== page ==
OPINIONS With McCarthy's win, US democracy has already failed

OPINIONS

With McCarthy's win, US democracy has already failed

Xinhua

19:56, January 07, 2023

Incoming House Speaker Kevin McCarthy of Calif., holds the gavel on the House floor at the U.S. Capitol in Washington, early Saturday, Jan. 7, 2023. (Photo: AP)

BEIJING, Jan. 7 (Xinhua) -- The drama over the U.S. House speakership, which ended in the wee hours of Saturday with Kevin McCarthy's winning after 15 rounds of voting, is clear testimony of the failing U.S. democracy.

The drama features an unprecedentedly divided and paralyzed Washington, and one of its effects is making it clear to all how undemocratic the American democracy actually is.

What started as a political novelty, with the first time in 100 years having a nominee not win the gavel on the first vote, has devolved into bitter partisan battles and endless in-fighting, where there is no shortage of backroom deal-making and shrewd political calculation. It appears to be an astonishing lack of concern and attention to the country's and people's best interests.

The once-in-a-century political stalemate has made people see the true extent of the failure of the U.S. political system, as well as the fact that the U.S. government is not, or has never been, a government "by the people."

"Speaker Kevin McCarthy's dream job could turn into a nightmare for the American people," Senate Majority Leader Chuck Schumer said in a statement following McCarthy's win. "To get the votes, he surrendered to demands of a fringe element of the Republican party."

Schumer warned that the concessions McCarthy made to become House speaker "will cause a government shutdown or a default with devastating consequences to our country."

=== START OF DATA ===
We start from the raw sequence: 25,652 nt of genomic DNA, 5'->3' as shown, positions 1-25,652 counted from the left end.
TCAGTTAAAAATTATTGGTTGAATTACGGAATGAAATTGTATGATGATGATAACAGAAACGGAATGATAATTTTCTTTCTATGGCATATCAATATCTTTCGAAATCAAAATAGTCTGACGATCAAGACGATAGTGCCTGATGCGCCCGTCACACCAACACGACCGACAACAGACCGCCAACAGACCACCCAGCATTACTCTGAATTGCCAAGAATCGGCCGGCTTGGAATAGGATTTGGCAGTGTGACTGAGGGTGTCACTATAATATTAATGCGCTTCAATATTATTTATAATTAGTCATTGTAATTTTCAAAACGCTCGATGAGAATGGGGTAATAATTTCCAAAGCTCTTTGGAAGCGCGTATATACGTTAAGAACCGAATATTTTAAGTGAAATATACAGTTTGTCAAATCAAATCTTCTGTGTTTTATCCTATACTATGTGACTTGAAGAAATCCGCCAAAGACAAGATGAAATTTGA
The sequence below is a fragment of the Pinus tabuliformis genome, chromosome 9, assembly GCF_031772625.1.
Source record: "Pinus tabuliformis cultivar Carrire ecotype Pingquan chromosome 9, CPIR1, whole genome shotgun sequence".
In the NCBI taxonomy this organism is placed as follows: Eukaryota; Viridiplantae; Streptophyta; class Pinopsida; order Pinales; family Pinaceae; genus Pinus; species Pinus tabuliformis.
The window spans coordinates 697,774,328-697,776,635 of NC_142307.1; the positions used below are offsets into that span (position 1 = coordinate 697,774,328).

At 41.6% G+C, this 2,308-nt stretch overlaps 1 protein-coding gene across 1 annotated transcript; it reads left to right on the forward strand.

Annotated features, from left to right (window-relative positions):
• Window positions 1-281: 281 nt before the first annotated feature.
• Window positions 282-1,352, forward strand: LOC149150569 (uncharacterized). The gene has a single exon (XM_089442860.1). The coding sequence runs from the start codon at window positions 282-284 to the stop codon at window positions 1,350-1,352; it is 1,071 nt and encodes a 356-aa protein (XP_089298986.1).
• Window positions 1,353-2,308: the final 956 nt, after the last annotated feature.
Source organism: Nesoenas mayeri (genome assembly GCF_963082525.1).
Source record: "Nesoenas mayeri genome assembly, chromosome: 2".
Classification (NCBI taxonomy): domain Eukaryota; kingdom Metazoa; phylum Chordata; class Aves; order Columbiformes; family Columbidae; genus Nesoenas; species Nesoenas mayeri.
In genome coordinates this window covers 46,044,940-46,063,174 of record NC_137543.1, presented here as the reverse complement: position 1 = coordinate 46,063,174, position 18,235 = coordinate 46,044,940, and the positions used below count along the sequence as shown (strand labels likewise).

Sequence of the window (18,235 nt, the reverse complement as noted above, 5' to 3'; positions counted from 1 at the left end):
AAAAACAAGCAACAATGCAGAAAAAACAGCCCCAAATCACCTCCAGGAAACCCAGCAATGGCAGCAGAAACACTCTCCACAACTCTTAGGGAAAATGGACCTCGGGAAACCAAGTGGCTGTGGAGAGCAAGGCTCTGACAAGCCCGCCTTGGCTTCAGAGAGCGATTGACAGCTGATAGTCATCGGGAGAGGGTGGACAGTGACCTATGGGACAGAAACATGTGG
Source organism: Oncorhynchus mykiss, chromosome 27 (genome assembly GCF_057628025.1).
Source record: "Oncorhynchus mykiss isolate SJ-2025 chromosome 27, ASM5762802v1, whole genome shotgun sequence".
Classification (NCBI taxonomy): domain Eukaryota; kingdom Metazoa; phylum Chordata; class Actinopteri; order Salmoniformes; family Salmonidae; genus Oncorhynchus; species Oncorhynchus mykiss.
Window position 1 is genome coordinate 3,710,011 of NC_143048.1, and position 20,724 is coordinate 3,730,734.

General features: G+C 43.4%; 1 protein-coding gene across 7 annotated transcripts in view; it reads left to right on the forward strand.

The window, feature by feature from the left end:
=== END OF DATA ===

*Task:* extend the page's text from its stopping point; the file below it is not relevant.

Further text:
Americans, who have already been choked by political polarization and partisan feud, are quite downbeat about how Washington politicians would handle their job after such a rough start in a divided Congress.

Public trust in the U.S. Congress has reached an all-time low, with only 7 percent of Americans expressing "a great deal" or "quite a lot" of confidence in it, according to a Gallup poll released in the summer of 2022.

A separate survey that Gallup conducted following last year's midterm elections suggested that Americans' approval of Congress remains largely negative, with 73 percent of U.S. adults expressing disapproval.

Worldwide, the possible spillover effect of the shocking divisions and decline of the U.S. political system have also been worrisome. People fear that the House speakership fiasco could affect other countries as those self-interested U.S. politicians, instead of addressing real problems in the United States, might turn to adventurism to deflect domestic attention.

What's noteworthy is that the historic House impasse has also coincided with the two-year mark of the Capitol riot on Jan. 6, 2021, when a large group of former U.S. President Donald Trump's supporters violently stormed the Capitol and disrupted a joint session of Congress to affirm the results of the 2020 presidential election in which Joe Biden won.

The worst attack on the U.S. Capitol in more than 200 years has been described as "a national disgrace" and "a shattering blow to America's troubled democratic image."

With the people's calls ignored, and outstanding domestic issues such as gun violence, racism, women's rights and inflation unsettled, it doesn't take a genius to find out that the current U.S. political system needs an honest self-examination and thorough reform.

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